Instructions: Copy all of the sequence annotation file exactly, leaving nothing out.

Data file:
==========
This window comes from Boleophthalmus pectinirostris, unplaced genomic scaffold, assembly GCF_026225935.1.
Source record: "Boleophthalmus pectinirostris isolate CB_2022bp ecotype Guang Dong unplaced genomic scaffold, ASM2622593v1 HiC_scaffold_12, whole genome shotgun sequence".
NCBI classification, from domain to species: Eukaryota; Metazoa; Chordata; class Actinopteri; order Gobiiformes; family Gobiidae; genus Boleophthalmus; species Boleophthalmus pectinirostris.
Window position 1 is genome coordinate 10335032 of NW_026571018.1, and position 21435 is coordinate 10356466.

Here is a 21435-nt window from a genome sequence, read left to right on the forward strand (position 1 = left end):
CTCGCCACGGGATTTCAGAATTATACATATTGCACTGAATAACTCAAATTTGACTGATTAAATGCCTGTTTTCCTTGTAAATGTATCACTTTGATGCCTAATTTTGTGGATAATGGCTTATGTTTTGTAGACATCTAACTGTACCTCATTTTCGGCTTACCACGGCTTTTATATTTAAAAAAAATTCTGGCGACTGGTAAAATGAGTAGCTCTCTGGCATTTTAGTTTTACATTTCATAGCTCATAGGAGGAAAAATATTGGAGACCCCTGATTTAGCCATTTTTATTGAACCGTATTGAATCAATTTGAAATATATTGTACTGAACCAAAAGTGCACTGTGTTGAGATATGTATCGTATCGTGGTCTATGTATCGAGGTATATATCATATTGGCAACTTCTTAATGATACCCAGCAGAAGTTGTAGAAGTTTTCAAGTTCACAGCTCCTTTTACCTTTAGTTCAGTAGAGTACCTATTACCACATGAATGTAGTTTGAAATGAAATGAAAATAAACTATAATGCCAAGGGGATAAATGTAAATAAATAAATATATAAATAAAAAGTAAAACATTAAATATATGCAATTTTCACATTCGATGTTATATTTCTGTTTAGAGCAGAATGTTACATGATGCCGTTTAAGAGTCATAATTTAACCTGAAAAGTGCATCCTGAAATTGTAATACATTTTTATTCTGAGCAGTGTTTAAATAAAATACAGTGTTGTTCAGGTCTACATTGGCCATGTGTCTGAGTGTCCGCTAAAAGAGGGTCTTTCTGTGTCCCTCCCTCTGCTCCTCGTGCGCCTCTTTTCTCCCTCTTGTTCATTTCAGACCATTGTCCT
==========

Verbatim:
This window comes from Boleophthalmus pectinirostris, unplaced genomic scaffold, assembly GCF_026225935.1.
Source record: "Boleophthalmus pectinirostris isolate CB_2022bp ecotype Guang Dong unplaced genomic scaffold, ASM2622593v1 HiC_scaffold_12, whole genome shotgun sequence".
NCBI classification, from domain to species: Eukaryota; Metazoa; Chordata; class Actinopteri; order Gobiiformes; family Gobiidae; genus Boleophthalmus; species Boleophthalmus pectinirostris.
Window position 1 is genome coordinate 10335032 of NW_026571018.1, and position 21435 is coordinate 10356466.

Here is a 21435-nt window from a genome sequence, read left to right on the forward strand (position 1 = left end):
CTCGCCACGGGATTTCAGAATTATACATATTGCACTGAATAACTCAAATTTGACTGATTAAATGCCTGTTTTCCTTGTAAATGTATCACTTTGATGCCTAATTTTGTGGATAATGGCTTATGTTTTGTAGACATCTAACTGTACCTCATTTTCGGCTTACCACGGCTTTTATATTTAAAAAAAATTCTGGCGACTGGTAAAATGAGTAGCTCTCTGGCATTTTAGTTTTACATTTCATAGCTCATAGGAGGAAAAATATTGGAGACCCCTGATTTAGCCATTTTTATTGAACCGTATTGAATCAATTTGAAATATATTGTACTGAACCAAAAGTGCACTGTGTTGAGATATGTATCGTATCGTGGTCTATGTATCGAGGTATATATCATATTGGCAACTTCTTAATGATACCCAGCAGAAGTTGTAGAAGTTTTCAAGTTCACAGCTCCTTTTACCTTTAGTTCAGTAGAGTACCTATTACCACATGAATGTAGTTTGAAATGAAATGAAAATAAACTATAATGCCAAGGGGATAAATGTAAATAAATAAATATATAAATAAAAAGTAAAACATTAAATATATGCAATTTTCACATTCGATGTTATATTTCTGTTTAGAGCAGAATGTTACATGATGCCGTTTAAGAGTCATAATTTAACCTGAAAAGTGCATCCTGAAATTGTAATACATTTTTATTCTGAGCAGTGTTTAAATAAAATACAGTGTTGTTCAGGTCTACATTGGCCATGTGTCTGAGTGTCCGCTAAAAGAGGGTCTTTCTGTGTCCCTCCCTCTGCTCCTCGTGCGCCTCTTTTCTCCCTCTTGTTCATTTCAGACCATTGTCCT